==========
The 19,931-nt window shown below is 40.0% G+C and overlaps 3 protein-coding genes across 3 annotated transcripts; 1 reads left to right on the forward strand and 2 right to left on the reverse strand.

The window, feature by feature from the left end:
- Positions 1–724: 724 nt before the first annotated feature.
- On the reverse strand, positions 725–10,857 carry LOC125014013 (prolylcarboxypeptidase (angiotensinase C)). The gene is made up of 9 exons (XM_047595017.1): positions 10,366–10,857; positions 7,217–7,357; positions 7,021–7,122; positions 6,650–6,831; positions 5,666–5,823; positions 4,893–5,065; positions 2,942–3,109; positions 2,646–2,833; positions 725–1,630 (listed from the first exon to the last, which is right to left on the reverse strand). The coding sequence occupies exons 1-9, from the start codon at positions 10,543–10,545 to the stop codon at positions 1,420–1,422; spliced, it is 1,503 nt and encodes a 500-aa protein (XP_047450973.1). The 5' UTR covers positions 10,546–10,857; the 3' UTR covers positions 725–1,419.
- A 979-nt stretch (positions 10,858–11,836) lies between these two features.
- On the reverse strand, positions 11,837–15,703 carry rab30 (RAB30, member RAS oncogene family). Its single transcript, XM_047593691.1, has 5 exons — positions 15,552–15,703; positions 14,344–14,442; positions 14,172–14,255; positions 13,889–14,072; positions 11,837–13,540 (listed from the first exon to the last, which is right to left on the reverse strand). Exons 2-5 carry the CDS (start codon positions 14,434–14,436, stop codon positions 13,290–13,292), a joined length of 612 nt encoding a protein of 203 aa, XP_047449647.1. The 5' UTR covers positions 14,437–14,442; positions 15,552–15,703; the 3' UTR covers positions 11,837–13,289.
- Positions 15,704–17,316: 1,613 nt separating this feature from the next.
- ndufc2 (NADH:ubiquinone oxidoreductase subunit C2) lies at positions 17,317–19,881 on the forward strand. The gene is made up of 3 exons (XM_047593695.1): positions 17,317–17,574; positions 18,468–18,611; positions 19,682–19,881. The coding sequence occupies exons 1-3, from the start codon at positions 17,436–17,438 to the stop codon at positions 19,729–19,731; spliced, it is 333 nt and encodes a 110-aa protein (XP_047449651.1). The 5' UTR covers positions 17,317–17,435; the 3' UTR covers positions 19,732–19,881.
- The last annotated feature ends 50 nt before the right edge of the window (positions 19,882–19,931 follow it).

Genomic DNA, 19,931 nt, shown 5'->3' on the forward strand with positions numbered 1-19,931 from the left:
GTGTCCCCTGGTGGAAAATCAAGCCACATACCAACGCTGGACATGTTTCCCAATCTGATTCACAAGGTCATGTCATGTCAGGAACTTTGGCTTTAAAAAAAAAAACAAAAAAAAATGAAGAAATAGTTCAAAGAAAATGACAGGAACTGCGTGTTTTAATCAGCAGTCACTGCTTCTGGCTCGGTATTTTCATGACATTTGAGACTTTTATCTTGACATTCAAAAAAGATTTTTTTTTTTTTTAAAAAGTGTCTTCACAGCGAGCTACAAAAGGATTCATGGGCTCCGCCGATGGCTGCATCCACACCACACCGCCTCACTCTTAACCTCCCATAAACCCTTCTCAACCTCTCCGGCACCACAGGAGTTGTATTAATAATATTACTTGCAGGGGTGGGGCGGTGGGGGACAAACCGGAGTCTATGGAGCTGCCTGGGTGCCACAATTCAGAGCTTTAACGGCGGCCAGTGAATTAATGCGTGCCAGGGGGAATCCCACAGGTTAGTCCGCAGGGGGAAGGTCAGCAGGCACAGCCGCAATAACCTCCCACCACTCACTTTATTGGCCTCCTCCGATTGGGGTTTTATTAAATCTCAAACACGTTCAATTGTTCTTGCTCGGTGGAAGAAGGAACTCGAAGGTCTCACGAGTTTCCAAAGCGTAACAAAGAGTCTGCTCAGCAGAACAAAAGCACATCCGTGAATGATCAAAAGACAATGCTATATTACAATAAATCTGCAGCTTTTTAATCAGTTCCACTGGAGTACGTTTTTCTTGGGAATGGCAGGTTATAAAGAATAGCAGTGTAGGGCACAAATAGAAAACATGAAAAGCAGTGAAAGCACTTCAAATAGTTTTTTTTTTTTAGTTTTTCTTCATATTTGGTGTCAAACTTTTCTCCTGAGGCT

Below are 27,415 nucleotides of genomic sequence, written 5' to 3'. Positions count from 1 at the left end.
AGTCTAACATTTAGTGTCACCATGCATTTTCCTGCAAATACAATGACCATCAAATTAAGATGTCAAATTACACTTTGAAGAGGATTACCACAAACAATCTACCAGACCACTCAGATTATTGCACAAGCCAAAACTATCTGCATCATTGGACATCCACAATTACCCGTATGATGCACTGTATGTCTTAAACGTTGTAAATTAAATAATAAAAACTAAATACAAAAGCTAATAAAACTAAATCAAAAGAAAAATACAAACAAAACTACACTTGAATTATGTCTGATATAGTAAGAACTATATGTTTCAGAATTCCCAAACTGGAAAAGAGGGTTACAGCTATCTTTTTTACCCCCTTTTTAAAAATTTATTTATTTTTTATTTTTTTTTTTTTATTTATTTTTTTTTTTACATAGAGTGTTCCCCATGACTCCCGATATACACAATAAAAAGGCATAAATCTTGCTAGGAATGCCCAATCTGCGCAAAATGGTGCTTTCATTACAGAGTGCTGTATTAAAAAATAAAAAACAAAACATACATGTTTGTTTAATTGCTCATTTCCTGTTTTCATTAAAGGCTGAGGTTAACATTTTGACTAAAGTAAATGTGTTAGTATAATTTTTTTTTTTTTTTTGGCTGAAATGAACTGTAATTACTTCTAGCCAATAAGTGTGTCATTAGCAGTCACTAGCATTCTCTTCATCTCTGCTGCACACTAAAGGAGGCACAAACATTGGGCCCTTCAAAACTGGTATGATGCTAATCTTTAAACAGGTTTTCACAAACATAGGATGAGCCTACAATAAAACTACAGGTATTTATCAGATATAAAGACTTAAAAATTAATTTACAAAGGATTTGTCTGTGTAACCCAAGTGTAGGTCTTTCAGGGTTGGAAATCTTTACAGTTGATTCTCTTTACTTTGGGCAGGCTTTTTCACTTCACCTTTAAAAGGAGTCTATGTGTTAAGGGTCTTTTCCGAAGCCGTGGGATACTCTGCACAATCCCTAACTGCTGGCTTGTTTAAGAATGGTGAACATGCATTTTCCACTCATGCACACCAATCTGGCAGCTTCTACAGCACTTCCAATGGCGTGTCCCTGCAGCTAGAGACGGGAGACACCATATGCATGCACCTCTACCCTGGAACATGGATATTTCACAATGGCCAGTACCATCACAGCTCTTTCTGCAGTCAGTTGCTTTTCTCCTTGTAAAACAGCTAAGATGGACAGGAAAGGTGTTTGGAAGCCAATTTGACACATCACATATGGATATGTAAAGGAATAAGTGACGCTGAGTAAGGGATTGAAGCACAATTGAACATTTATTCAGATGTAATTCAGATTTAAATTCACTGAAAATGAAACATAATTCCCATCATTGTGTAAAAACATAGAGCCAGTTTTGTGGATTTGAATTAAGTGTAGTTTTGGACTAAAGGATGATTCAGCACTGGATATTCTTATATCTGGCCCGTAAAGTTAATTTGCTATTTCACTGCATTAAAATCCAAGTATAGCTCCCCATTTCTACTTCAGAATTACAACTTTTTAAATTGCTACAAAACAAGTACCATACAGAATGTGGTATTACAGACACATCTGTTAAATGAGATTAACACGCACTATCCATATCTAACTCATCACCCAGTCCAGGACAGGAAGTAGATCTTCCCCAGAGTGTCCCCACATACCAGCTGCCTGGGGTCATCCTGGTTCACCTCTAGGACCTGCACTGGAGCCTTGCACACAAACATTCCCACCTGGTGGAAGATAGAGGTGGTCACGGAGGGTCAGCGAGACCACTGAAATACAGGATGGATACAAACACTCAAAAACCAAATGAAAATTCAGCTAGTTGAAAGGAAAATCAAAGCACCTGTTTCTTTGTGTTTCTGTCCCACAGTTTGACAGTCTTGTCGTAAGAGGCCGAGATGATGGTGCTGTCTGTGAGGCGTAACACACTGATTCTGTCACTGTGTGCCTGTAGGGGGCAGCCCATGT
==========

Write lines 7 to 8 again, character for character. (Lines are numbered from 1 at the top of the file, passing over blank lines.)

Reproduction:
- Positions 15,704–17,316: 1,613 nt separating this feature from the next.
- ndufc2 (NADH:ubiquinone oxidoreductase subunit C2) lies at positions 17,317–19,881 on the forward strand. The gene is made up of 3 exons (XM_047593695.1): positions 17,317–17,574; positions 18,468–18,611; positions 19,682–19,881. The coding sequence occupies exons 1-3, from the start codon at positions 17,436–17,438 to the stop codon at positions 19,729–19,731; spliced, it is 333 nt and encodes a 110-aa protein (XP_047449651.1). The 5' UTR covers positions 17,317–17,435; the 3' UTR covers positions 19,732–19,881.